Surgical Dislocation of the Hip
Open hip dislocation refers to a surgical procedure in which the ball-and-socket hip joint is surgically dislocated so that the natural hip joint can be repaired. Open hip dislocation can be an extremely effective way to correct complex hip disorders while preserving your natural hip joint.
Why Would An Open Hip Dislocation Be Performed?
An open hip dislocation is most commonly used to treat younger patients with a relatively healthy hip but with a specific problem that requires open correction. This procedure is most effective for major hip deformities that may not be adequately corrected with hip arthroscopy. Hip disorders treated with surgical dislocation include:
- Complex femoroacetabular impingement (FAI) deformities
- Major structural abnormalities of the hip joint, such as
- A deformed femoral head as seen in Perthes Disease
- Slipped capital femoral epiphysis (SCFE)
- Articular cartilage defects (joint surface defects)
- Post-traumatic hip deformities
- Other conditions (tumors and fractures)
Candidates for open dislocation of the hip must have a relatively healthy hip with a problem that can be surgically corrected.
Examples of such surgical corrections include:
- Treating/grafting surface cartilage problems
- Repairing the acetabular labrum (rim of cartilage around the hip socket)
- Reshaping the rim of the hip socket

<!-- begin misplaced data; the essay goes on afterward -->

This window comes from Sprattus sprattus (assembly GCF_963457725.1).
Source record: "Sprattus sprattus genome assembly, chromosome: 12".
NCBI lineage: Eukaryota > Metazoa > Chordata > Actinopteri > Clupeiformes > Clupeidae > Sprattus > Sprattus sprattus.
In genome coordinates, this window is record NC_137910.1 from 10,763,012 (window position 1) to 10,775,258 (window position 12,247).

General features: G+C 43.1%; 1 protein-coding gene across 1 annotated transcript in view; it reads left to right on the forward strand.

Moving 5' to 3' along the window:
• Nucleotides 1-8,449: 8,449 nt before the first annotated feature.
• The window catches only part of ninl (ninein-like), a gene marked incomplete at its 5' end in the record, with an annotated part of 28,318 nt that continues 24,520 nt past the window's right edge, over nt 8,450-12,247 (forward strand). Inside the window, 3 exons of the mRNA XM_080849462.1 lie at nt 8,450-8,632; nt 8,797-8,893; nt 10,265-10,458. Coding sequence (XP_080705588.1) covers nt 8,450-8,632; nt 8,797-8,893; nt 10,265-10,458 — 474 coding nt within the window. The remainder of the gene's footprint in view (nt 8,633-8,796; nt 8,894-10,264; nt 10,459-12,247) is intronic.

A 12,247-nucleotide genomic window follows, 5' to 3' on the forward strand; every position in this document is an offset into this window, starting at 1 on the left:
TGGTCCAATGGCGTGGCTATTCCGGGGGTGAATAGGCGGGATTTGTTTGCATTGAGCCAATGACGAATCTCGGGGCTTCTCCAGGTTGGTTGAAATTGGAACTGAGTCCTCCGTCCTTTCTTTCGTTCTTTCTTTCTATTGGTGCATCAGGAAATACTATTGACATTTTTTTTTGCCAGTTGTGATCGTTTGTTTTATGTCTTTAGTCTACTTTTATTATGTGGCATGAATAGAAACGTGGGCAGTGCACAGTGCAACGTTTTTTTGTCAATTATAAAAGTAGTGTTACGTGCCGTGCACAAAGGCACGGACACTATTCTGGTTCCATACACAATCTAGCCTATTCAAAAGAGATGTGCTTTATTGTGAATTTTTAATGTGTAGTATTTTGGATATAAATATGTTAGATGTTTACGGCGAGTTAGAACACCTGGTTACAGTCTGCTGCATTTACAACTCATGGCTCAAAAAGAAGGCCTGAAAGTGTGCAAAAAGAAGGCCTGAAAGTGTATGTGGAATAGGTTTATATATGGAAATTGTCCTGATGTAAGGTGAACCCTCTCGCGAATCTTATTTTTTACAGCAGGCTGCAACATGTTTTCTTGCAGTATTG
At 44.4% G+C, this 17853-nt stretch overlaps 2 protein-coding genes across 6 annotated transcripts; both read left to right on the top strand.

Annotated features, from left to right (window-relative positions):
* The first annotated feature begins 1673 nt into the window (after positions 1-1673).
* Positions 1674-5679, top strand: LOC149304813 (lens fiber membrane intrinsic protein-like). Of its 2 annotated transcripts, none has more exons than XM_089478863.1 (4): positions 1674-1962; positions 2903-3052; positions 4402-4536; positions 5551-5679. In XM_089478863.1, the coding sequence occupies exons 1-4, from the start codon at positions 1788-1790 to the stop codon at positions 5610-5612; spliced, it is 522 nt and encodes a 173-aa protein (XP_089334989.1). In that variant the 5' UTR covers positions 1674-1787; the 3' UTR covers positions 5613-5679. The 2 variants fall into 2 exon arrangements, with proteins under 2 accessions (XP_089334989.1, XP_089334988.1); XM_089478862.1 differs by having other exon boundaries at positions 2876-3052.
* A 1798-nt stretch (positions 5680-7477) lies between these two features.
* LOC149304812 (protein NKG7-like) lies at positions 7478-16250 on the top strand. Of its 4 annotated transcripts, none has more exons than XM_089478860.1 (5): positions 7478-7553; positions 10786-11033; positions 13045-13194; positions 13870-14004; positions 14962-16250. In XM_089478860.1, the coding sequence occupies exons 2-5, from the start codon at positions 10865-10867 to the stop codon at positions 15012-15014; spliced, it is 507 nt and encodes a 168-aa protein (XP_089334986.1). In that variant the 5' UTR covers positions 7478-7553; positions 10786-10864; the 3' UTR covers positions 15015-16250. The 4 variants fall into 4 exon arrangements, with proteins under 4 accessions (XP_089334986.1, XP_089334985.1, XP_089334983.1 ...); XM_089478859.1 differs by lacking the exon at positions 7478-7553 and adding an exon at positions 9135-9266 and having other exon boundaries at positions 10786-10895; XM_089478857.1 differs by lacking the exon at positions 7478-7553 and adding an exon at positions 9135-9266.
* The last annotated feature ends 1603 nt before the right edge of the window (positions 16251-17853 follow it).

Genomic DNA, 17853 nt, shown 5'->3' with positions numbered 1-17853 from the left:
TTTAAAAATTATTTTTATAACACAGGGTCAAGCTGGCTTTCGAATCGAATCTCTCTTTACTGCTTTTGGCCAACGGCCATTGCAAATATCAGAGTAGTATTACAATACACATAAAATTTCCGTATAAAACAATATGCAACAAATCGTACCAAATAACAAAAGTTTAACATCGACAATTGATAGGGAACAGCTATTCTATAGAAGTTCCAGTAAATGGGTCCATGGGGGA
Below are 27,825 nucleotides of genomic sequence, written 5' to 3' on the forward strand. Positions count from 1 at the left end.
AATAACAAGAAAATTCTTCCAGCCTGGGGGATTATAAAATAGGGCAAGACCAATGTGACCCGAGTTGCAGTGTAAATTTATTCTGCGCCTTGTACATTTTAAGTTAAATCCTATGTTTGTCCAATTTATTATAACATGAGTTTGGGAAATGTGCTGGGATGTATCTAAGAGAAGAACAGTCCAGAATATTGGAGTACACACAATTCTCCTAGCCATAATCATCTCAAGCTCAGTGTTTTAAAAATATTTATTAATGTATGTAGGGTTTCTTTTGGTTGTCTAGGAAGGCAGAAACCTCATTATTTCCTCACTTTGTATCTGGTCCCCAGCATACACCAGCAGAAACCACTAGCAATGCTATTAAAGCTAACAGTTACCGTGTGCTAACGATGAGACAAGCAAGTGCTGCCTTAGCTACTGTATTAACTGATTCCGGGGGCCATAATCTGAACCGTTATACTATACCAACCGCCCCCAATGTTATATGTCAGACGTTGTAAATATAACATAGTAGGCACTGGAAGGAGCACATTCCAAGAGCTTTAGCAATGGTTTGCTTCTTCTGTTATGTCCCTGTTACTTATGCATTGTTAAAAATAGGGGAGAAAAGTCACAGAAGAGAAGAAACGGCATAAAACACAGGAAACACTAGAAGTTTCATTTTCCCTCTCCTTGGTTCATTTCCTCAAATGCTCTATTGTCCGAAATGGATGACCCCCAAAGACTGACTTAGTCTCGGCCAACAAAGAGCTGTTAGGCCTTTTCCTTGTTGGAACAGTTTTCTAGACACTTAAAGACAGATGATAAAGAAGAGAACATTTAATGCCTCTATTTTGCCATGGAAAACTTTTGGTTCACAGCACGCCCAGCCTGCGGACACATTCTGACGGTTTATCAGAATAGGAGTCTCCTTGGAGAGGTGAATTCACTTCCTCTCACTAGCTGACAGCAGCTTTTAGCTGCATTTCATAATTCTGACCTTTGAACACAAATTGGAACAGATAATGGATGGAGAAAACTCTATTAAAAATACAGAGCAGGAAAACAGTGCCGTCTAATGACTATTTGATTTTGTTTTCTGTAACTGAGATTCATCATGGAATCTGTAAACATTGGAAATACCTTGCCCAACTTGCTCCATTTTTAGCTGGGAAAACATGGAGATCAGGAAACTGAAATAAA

- Correcting the shape of the ball (femoral head) and/or top of the femur bone
Open hip dislocation may help certain patients with structural problems of the hip prevent or at least delay the development of osteoarthritis.
Surgery is conducted under general anesthesia. A small section of the thigh bone (called the greater trochanter) is cut in a procedure called a trochanteric osteotomy. This bony fragment and the attached muscles can then be moved to provide access to the hip joint. This allows the WBJ surgeon an opportunity to gently rotate and expose the entire hip joint.
The ball-shaped femoral head of the thigh bone can be dislocated out of the joint so that the hip socket (acetabulum) and top of the thigh bone (femoral head) can be inspected and, if necessary, repaired. The acetabular labrum and surface cartilage of the entire ball and socket can be visualized and treated.
During the procedure, your WBJ surgeon may need to smooth out areas of cartilage or bone (“debridement”). The labrum of the hip joint, which is a cartilage ring around the socket, may be repaired. In some cases, areas of bone may need to be shaved away from the socket and/or femur. Every patient is unique, and your procedure may differ from those of other people undergoing surgical dislocation.
Once the hip is repaired, the joint is relocated (restored) and the greater trochanter (portion of the thigh bone) is reattached using two or three fixation screws.